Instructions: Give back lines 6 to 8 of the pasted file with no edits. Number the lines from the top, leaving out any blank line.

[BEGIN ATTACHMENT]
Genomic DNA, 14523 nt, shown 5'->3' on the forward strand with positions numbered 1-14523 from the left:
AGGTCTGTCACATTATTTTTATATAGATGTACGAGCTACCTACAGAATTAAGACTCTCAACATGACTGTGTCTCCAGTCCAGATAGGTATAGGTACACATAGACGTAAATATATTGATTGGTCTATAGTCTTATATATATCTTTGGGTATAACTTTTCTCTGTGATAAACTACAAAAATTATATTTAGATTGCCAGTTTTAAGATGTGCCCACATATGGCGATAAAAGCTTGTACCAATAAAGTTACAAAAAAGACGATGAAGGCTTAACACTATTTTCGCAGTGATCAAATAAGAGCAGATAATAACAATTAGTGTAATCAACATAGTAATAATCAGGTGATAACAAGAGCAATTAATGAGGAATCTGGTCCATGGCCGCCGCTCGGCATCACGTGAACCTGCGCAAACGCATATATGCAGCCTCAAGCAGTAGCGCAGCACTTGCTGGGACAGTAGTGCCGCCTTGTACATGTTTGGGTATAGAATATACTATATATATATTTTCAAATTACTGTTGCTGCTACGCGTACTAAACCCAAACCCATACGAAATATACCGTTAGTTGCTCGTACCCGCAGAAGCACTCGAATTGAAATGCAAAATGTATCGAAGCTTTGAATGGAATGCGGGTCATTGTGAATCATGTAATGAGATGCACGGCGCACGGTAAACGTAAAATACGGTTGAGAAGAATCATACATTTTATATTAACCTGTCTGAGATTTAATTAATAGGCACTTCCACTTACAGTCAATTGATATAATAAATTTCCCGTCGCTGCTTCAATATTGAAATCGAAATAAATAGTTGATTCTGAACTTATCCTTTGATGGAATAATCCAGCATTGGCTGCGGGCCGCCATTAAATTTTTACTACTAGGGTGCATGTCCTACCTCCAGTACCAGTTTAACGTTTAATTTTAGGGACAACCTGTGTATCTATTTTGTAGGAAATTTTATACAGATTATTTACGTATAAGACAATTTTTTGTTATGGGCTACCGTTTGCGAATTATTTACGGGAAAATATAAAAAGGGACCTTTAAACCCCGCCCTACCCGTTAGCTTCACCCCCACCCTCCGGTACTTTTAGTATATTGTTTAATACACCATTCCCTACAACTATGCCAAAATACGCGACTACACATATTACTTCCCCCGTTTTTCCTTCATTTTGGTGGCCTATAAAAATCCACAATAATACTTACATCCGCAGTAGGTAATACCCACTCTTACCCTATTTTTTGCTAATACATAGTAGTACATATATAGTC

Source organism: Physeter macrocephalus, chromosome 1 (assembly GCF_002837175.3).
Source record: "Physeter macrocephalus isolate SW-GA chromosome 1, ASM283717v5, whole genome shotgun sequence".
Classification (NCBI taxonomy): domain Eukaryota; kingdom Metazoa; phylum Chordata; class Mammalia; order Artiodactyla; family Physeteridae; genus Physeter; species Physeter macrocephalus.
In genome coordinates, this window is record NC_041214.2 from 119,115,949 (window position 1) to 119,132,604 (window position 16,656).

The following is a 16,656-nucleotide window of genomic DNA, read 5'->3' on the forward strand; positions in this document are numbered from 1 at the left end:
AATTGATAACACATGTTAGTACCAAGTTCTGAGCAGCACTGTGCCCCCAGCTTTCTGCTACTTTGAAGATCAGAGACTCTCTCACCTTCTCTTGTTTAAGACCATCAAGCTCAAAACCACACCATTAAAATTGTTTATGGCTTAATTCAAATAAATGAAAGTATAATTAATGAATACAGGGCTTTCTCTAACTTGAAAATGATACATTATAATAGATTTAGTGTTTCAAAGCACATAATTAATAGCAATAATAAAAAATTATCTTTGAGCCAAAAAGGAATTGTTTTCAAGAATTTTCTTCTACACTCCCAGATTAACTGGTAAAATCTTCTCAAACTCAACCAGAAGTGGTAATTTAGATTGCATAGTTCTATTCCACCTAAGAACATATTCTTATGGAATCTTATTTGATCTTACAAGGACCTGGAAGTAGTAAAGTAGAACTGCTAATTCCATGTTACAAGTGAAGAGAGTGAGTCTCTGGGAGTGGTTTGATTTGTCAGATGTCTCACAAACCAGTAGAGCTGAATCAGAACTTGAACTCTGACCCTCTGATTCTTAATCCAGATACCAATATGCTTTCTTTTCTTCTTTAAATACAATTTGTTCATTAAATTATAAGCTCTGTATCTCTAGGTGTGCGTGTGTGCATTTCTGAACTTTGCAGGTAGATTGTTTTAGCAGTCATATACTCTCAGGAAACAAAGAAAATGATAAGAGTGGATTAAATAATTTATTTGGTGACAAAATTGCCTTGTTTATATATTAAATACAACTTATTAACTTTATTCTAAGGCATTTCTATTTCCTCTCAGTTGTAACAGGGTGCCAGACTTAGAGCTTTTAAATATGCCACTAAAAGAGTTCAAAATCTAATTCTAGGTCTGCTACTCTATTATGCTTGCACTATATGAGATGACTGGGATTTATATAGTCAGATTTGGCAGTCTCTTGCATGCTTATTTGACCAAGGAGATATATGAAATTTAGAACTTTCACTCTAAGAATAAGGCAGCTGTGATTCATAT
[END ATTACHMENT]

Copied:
In genome coordinates, this window is record NC_041214.2 from 119,115,949 (window position 1) to 119,132,604 (window position 16,656).

The following is a 16,656-nucleotide window of genomic DNA, read 5'->3' on the forward strand; positions in this document are numbered from 1 at the left end:
AATTGATAACACATGTTAGTACCAAGTTCTGAGCAGCACTGTGCCCCCAGCTTTCTGCTACTTTGAAGATCAGAGACTCTCTCACCTTCTCTTGTTTAAGACCATCAAGCTCAAAACCACACCATTAAAATTGTTTATGGCTTAATTCAAATAAATGAAAGTATAATTAATGAATACAGGGCTTTCTCTAACTTGAAAATGATACATTATAATAGATTTAGTGTTTCAAAGCACATAATTAATAGCAATAATAAAAAATTATCTTTGAGCCAAAAAGGAATTGTTTTCAAGAATTTTCTTCTACACTCCCAGATTAACTGGTAAAATCTTCTCAAACTCAACCAGAAGTGGTAATTTAGATTGCATAGTTCTATTCCACCTAAGAACATATTCTTATGGAATCTTATTTGATCTTACAAGGACCTGGAAGTAGTAAAGTAGAACTGCTAATTCCATGTTACAAGTGAAGAGAGTGAGTCTCTGGGAGTGGTTTGATTTGTCAGATGTCTCACAAACCAGTAGAGCTGAATCAGAACTTGAACTCTGACCCTCTGATTCTTAATCCAGATACCAATATGCTTTCTTTTCTTCTTTAAATACAATTTGTTCATTAAATTATAAGCTCTGTATCTCTAGGTGTGCGTGTGTGCATTTCTGAACTTTGCAGGTAGATTGTTTTAGCAGTCATATACTCTCAGGAAACAAAGAAAATGATAAGAGTGGATTAAATAATTTATTTGGTGACAAAATTGCCTTGTTTATATATTAAATACAACTTATTAACTTTATTCTAAGGCATTTCTATTTCCTCTCAGTTGTAACAGGGTGCCAGACTTAGAGCTTTTAAATATGCCACTAAAAGAGTTCAAAATCTAATTCTAGGTCTGCTACTCTATTATGCTTGCACTATATGAGATGACTGGGATTTATATAGTCAGATTTGGCAGTCTCTTGCATGCTTATTTGACCAAGGAGATATATGAAATTTAGAACTTTCACTCTAAGAATAAGGCAGCTGTGATTCATAT